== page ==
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Attorney General’s Office claims that a case against Trudi Warner, who could face up to two years in prison for reminding jurors of their rights, is ‘in the public interest’.
The Solicitor General has confirmed that the retired social worker Trudi Warner, who held up a sign at a London court, faces proceedings for contempt of court.
In March, Warner stood outside the building where climate protesters were on trial with a placard reading “Jurors: you have an absolute right to acquit a defendant according to your conscience.”
This legal right was established in 1670, after a judge imprisoned a jury for reaching a verdict he would not accept. Yet holding this sign was enough to put Warner in front of a judge at the Old Bailey – a building with a plaque at the entrance that declares the same legal right.
The Solicitor General, the Government Minister Michael Tomlinson KC, threatened Warner with committal for contempt of court in July. He has now taken the decision to proceed, with a spokesperson for the Attorney General’s Office telling the Guardian he considers the case is “in the public interest”.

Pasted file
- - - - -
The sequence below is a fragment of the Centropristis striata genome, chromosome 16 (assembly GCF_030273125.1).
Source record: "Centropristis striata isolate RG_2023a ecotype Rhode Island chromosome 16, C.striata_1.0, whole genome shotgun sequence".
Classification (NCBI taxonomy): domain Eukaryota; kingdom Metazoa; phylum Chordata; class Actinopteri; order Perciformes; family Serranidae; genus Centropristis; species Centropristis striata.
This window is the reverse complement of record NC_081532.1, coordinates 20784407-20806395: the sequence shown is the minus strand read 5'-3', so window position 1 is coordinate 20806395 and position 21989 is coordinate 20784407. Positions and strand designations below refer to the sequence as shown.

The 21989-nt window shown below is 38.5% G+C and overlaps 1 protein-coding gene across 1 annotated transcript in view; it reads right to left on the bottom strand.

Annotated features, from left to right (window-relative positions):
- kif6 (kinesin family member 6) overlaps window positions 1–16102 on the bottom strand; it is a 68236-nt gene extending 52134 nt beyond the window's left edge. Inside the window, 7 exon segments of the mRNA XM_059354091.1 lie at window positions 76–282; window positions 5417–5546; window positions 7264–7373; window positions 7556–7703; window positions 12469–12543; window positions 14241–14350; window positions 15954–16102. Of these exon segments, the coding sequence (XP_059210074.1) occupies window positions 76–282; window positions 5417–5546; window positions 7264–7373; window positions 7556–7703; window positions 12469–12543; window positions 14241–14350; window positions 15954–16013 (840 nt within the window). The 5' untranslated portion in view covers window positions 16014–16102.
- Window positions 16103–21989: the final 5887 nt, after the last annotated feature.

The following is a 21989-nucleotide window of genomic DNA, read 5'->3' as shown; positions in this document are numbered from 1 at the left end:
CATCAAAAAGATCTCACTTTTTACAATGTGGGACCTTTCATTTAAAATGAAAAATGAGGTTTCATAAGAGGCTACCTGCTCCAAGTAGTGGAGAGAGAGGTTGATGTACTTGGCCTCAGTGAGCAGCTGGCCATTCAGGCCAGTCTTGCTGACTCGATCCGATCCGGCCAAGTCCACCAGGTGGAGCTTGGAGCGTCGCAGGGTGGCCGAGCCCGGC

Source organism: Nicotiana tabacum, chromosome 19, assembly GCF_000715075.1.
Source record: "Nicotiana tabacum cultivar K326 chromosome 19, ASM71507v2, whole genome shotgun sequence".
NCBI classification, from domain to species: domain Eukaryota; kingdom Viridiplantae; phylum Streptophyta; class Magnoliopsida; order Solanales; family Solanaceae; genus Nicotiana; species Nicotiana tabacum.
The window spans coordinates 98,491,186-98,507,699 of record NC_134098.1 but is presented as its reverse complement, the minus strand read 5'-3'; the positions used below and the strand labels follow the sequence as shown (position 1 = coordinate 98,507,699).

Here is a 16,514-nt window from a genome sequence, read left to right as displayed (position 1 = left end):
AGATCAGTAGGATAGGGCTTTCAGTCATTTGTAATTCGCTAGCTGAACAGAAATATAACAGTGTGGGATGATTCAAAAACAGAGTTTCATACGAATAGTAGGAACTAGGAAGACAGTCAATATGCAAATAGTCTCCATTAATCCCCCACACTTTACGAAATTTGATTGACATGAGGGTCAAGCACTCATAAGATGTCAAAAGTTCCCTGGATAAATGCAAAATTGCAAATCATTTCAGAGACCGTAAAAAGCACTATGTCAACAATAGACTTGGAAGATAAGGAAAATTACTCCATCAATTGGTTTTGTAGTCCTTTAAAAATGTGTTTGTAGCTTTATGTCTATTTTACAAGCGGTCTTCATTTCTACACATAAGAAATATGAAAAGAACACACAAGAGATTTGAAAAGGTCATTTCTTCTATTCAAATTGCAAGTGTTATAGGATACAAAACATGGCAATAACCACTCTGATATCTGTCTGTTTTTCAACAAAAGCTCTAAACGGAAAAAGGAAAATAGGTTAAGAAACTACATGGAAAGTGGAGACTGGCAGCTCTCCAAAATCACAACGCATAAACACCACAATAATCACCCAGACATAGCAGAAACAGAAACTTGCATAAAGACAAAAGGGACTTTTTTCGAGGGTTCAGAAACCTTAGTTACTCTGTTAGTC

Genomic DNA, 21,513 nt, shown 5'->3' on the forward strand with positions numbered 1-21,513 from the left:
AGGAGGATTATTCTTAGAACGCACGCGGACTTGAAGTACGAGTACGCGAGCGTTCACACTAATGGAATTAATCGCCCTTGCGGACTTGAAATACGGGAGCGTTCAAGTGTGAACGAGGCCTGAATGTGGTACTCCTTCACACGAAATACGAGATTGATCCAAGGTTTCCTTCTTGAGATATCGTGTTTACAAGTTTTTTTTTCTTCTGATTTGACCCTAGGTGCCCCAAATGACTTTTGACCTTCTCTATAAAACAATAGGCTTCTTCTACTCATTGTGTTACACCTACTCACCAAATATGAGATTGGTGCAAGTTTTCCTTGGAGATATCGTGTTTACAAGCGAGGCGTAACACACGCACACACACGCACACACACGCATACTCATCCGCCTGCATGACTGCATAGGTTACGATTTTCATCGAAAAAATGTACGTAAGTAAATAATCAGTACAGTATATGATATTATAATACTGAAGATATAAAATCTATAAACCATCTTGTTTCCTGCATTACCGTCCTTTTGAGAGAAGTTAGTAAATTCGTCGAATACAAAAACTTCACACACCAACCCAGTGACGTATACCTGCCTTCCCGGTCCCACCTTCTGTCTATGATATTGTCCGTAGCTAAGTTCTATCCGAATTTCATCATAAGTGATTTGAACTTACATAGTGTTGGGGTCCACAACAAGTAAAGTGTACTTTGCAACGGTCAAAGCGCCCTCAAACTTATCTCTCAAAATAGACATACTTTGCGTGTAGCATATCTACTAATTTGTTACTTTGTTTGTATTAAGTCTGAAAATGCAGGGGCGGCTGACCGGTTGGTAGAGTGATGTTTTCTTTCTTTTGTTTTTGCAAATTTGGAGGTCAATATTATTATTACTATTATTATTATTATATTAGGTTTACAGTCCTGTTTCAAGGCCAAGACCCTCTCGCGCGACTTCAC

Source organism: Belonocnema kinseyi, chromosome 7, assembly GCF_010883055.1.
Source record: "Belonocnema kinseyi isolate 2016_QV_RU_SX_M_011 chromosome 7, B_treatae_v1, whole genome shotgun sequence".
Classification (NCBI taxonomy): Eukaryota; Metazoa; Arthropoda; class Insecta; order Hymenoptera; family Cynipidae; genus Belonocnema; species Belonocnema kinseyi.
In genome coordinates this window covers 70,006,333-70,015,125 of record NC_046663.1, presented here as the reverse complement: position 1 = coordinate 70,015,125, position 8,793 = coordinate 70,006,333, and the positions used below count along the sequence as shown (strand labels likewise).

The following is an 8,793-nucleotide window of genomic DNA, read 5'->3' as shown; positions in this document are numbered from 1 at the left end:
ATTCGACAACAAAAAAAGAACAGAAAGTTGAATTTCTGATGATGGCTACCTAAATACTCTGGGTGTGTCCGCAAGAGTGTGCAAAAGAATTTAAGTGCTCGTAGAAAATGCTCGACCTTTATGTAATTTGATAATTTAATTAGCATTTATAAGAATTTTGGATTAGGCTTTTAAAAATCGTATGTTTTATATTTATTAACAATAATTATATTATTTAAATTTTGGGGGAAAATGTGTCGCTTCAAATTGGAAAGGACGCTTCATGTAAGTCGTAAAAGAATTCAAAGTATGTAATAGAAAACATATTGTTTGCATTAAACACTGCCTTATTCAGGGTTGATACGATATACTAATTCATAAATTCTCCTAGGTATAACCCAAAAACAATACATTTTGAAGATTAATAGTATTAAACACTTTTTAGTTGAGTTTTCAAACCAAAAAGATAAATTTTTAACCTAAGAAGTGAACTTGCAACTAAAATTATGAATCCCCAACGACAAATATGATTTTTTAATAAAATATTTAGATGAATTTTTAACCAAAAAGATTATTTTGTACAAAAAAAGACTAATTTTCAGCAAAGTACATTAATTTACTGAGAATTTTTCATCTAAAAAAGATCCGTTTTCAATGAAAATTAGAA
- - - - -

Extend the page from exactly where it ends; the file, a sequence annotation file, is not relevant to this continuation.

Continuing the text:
Warner described the Solicitor General’s conclusion as “Orwellian”.
“My action was to literally uphold the law,” she said. “This is a gross abuse of state power. It is a chilling attack on freedom of speech and should concern everyone.”
The decision comes as the Metropolitan Police issued demands for 12 protesters, who carried similar signs, to present themselves for interview. Twelve more protesters who also took action are now awaiting similar demands. We believe the proceedings against Warner form part of the Government’s chilling campaign to crack down on peaceful protest.
We are campaigning alongside Warner to help her fight this case and to raise awareness. Democracy is at stake if the Government’s restrictions are left unchallenged.
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